Cine Zoom Comparo: France vs. England

The Cooke 20-100mm is a workhorse of a zoom lens. It’s solid build quality combined with classic “Cooke Look” glass make it a very desirable lens in the current HD market. The other option is to drop a pretty penny on a stellar new Angenieux 24-290mm. The current champion of motion picture zoom lenses. These two cinema zoom lenses are decades apart and even farther apart in cost. An average Cooke 20-100mm costs a mere $7,000 compared to the going rate for a new Angenieux 24-290mm at around $63,000. A little background on these still samples. These were shot with a 35mm full frame 5D which means the vignetting is severe and expected. The settings were the same for each lens, 100mm at T4, ISO 100, 5100K color temp etc. Here are the samples.


A few notes about the image quality here. Obviously the Angenieux looks sharper than the cooke but lets explore why this is. The main aspect I notice right off the bat is the difference in contrast. The Angenieux has far better contrast which combined with superior resolving power defines the edges much better, resulting in a cleaner image. The Cooke does possess a very nice soft effect. It doesn’t lose much resolution but it does lack a lot of contrast giving it a very flat organic look. This would be particularly nice if used for shooting faces or skin tones. When you look at these images you can instantly come to the conclusion that the Angenieux is technically better. But is that really what you want?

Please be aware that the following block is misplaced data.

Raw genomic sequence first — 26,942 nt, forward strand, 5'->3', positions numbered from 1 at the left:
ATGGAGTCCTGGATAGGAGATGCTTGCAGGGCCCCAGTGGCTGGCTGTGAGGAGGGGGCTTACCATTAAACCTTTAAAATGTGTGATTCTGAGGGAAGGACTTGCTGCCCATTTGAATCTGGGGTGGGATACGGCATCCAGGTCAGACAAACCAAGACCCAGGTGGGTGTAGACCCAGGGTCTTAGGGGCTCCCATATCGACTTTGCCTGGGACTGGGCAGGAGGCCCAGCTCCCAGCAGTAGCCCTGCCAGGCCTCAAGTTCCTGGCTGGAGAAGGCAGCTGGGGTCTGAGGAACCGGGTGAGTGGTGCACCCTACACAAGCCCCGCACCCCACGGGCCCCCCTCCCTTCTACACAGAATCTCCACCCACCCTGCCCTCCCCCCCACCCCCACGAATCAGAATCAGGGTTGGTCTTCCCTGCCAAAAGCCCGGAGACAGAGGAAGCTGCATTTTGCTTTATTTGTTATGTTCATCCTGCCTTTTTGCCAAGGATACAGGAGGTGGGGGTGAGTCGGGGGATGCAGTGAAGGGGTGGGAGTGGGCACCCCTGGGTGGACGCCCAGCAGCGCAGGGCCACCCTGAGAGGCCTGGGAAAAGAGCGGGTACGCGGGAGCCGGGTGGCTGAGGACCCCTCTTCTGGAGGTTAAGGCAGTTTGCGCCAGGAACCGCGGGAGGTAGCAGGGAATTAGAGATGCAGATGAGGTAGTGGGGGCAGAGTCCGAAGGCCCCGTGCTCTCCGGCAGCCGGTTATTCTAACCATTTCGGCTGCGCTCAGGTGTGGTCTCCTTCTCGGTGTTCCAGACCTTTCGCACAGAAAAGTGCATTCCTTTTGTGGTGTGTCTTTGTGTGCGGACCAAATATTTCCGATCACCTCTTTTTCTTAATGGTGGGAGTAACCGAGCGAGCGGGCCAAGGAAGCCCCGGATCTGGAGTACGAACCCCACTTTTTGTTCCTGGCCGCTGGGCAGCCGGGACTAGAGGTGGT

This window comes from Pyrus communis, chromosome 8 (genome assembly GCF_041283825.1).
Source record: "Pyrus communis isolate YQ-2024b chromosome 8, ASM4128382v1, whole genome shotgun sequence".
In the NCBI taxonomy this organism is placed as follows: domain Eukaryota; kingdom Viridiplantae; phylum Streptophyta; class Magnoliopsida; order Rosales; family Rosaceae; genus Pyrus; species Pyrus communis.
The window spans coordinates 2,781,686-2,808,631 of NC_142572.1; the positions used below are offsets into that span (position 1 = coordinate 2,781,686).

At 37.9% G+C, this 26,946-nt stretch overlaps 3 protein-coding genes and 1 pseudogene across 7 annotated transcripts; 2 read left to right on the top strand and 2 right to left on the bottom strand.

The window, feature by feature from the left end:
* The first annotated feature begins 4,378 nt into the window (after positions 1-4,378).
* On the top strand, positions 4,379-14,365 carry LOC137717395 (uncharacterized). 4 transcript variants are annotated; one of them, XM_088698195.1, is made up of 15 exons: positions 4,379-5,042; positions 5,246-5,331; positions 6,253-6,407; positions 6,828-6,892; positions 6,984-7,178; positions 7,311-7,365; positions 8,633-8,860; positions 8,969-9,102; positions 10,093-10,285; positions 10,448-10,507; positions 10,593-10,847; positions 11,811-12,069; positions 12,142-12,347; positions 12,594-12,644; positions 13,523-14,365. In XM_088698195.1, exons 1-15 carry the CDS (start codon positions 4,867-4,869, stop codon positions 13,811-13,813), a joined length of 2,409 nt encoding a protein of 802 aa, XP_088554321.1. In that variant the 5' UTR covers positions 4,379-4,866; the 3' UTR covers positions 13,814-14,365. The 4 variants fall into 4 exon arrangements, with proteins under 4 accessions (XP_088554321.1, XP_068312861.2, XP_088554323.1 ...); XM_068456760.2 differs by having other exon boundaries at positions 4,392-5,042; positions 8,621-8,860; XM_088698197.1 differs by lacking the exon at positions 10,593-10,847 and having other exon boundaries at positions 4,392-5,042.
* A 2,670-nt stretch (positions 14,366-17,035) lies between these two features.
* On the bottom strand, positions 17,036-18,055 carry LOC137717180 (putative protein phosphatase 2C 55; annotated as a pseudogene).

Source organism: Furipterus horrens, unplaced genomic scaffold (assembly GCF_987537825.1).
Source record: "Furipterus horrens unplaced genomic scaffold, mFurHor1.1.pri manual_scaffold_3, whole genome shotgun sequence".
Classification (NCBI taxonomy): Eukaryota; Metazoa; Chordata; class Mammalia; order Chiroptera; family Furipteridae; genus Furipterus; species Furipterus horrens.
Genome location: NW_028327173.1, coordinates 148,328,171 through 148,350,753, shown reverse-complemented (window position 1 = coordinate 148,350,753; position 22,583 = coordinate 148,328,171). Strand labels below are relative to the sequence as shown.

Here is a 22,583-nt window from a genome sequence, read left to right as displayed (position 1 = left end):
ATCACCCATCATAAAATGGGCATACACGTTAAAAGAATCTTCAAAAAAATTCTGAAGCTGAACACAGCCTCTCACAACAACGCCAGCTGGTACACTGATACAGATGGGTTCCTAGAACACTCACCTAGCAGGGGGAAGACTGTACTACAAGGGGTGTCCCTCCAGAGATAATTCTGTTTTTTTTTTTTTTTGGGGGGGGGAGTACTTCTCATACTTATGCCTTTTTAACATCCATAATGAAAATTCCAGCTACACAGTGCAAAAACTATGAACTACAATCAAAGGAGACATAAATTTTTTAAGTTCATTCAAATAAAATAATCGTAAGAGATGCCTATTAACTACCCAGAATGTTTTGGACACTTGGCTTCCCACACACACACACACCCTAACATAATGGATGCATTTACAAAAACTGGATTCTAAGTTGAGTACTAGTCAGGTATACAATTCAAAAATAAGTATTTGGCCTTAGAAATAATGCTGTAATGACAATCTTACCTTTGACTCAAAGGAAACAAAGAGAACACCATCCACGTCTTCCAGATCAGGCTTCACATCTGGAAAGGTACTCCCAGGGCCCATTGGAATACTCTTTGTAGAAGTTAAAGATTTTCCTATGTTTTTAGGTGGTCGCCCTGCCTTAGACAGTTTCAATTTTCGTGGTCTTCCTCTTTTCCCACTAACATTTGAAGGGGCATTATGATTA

Published by

Matthew Duclos

A connoisseur of fine motion picture lenses, Matthew has spent over half his life servicing, refining, selling, manufacturing, and collecting cinema lenses from around the world. Chief Operating Officer of Duclos Lenses and Founder of TheCineLens.com, Matthew has been contributing to the motion picture industry for over 15 years, and to this site for over 5 years.

One thought on “Cine Zoom Comparo: France vs. England”

  1. Interesting test. Did you shoot both lenses from the same distance? The chart shot with the Angenieux 24-290mm seems to be slightly larger. Interesting to note that both lenses show equal amounts of pincushion distortion. Thanks for sharing.

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